Juwan Howard has been named The Associated Press men’s college basketball coach of the year, receiving 35 of 63 votes from a national media panel.
Howard to coach the Michigan Wolverines after John Beilein left for the NBA in 2019. The decision for Howard to head the team did leave some scratching their heads, but he soon proved his worth, leading the Wolverines to 19 wins.
The Wolverines reached No. 2 in the AP Top 25 and finished No. 4 after a 19-3 regular season.
Howard is the second Michigan coach to earn the AP honor since it began in 1967. Bill Frieder won the award 1985.
“Without (the players), I wouldn’t be here,” Howard said during a virtual awards presentation on Zoom. “They’re the ones that are out there sacrificing, competing, buying into the culture, buying into a head coach that pushed them to get uncomfortable, and they really accepted it.
“I’m happy that with all that I was able to do, they helped me become the best version of myself.”
Howard also handed part of the credit to former Coach Beilein:
“As far as what Coach Beilein built, he did a phenomenal job and built a winning culture,” Howard said. “The players he recruited were high character, excellent students, come from great families. The players that I recruited and joined the culture and my staff, what we’ve built thus far in the beginning stages has been beautiful.”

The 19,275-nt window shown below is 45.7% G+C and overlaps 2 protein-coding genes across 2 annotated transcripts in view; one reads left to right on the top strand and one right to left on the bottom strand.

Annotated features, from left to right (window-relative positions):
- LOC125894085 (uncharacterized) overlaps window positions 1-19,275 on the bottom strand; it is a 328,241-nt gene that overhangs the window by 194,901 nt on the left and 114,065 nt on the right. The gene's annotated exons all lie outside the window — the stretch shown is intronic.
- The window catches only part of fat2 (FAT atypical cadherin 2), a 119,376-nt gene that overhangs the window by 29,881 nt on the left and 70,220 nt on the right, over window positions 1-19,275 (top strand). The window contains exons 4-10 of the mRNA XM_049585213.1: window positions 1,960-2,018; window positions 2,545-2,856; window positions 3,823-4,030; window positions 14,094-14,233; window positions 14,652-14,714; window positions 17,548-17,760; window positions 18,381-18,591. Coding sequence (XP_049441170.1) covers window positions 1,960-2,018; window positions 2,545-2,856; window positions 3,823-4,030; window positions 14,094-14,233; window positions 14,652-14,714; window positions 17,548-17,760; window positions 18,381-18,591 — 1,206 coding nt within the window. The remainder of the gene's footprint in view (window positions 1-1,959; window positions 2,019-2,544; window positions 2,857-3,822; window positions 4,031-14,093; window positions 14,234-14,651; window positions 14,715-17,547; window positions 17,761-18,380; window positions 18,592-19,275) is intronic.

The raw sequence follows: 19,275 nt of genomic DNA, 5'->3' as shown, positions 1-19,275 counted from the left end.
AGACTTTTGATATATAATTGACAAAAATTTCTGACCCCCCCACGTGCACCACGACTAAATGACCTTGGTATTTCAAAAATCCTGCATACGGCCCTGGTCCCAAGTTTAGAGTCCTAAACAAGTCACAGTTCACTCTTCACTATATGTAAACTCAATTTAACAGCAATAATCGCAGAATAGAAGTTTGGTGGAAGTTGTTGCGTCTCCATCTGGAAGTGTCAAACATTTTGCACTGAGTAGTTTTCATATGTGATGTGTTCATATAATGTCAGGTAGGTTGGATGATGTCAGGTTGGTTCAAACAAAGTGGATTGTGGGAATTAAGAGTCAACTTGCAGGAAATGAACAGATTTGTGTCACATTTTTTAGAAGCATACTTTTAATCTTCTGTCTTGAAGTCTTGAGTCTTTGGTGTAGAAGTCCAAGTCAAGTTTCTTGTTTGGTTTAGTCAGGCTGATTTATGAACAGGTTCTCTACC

Howard played twice in the NCAA championship game as a star center at Michigan from 1991 to 1994. He then went on to 19 seasons in the NBA, became an All-Star Game selection and won NBA titles in 2012 and 2013 — his last two years in the league — with the Miami Heat. He joined the Heat as an assistant coach under Erik Spoelstra.
Last month, Howard was named Sporting News’ 2020-21 coach of the year. “I always told our guys: ‘I want to earn your trust.’ I think they got the chance to get to know me, see how I ran a practice, how passionate I am about teaching and what I had to offer as far as my experience in the basketball world and my knowledge for the game,” Howard told SN. “I think I earned their trust from that. The buy-in has been easy on both levels: players with coaches, coaches with players.”